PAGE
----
Ex slave Daniel Rudd historic figure in Springfield
As Black History month comes to a close, a new book about a 19th century African-American Daniel Rudd - a former slave who lived in Springfield, Ohio and helped change the face of the Catholic church.
"A Cry for Justice," follows the life of Daniel Rudd a young slave from Bardstown, Kentucky. He was freed after the Civil War and traveled to Springfield to work at a newspaper. His beliefs also led him to challenge the Catholic Church to deliver equality and justice for black people.
"He founded the Black Catholic Congress Movement which is still in existence today and meets in Indianapolis this year," the book's author Gary Agee said.
In Springfield, Rudd worked for a newspaper - the Springfield Review. He wrote stories protesting the city's segregation polices. Rudd eventually owned his own newspaper called the Ohio State Tribune and challenged black people to actively become productive in society.
"Rudd believed in black agency. In other words, he believed that blacks should help themselves. They should work on the quote 'the colored question' end of quote. He was a man of action. He didn't want to sit around and beg for a job. He believed that African-Americans should get out and start companies and hire blacks and white too. And set a good example that way," Agee said.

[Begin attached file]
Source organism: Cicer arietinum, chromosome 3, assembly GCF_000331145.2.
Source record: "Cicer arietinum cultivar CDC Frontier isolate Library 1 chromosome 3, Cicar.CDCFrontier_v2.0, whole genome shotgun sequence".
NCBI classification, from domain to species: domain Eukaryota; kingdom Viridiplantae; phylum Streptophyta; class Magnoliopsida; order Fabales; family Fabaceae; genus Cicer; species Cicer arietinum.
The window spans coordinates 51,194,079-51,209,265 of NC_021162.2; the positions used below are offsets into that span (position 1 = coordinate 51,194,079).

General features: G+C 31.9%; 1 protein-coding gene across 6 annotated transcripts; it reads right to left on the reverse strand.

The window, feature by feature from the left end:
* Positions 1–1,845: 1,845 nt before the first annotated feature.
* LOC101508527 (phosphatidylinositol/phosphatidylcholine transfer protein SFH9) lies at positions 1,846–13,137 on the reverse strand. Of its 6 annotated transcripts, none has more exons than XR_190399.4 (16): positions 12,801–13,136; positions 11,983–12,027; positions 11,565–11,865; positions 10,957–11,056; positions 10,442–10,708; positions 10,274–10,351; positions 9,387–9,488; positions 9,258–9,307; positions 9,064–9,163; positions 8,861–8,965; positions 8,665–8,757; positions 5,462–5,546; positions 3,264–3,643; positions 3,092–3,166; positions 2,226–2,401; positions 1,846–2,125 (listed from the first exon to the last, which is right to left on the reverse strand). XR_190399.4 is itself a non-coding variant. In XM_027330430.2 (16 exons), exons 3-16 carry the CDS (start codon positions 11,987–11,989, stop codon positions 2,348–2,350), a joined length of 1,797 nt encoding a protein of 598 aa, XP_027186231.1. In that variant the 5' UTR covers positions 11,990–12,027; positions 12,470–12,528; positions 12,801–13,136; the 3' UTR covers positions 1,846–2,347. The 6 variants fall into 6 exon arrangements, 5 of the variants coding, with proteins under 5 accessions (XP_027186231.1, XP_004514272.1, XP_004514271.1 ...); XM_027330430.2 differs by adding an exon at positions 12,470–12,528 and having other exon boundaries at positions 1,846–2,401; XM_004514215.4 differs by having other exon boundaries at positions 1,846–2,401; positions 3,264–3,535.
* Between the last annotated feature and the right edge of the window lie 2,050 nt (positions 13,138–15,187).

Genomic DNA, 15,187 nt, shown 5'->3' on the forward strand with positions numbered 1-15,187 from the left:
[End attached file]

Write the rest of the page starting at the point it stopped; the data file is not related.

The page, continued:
In 1890, Archbishop John Ireland became inspired by Rudd's efforts. He called on the church to eliminate its color line and give full equality to blacks. Rudd understood the power of journalism. His stories helped force changes in the church and society.
"Think about it, if you were an African-American interested in justice issues, hey look you gravitated toward journalism and to work in these newspapers and let your voice be heard," Agee said.
In 1888, Rudd made a bold prediction - America would elect a black president before the end of the 20th century.
"His dates weren't quite right but he was always an optimist but he was always looking forward to what American could do if it lived up to its founding documents the Declaration of Independence and the Constitution," Agee said.
Daniel Rudd died in 1933. Author Gary Agee believes Rudd was happy with changes in the Catholic Church but also felt that more progress could be made.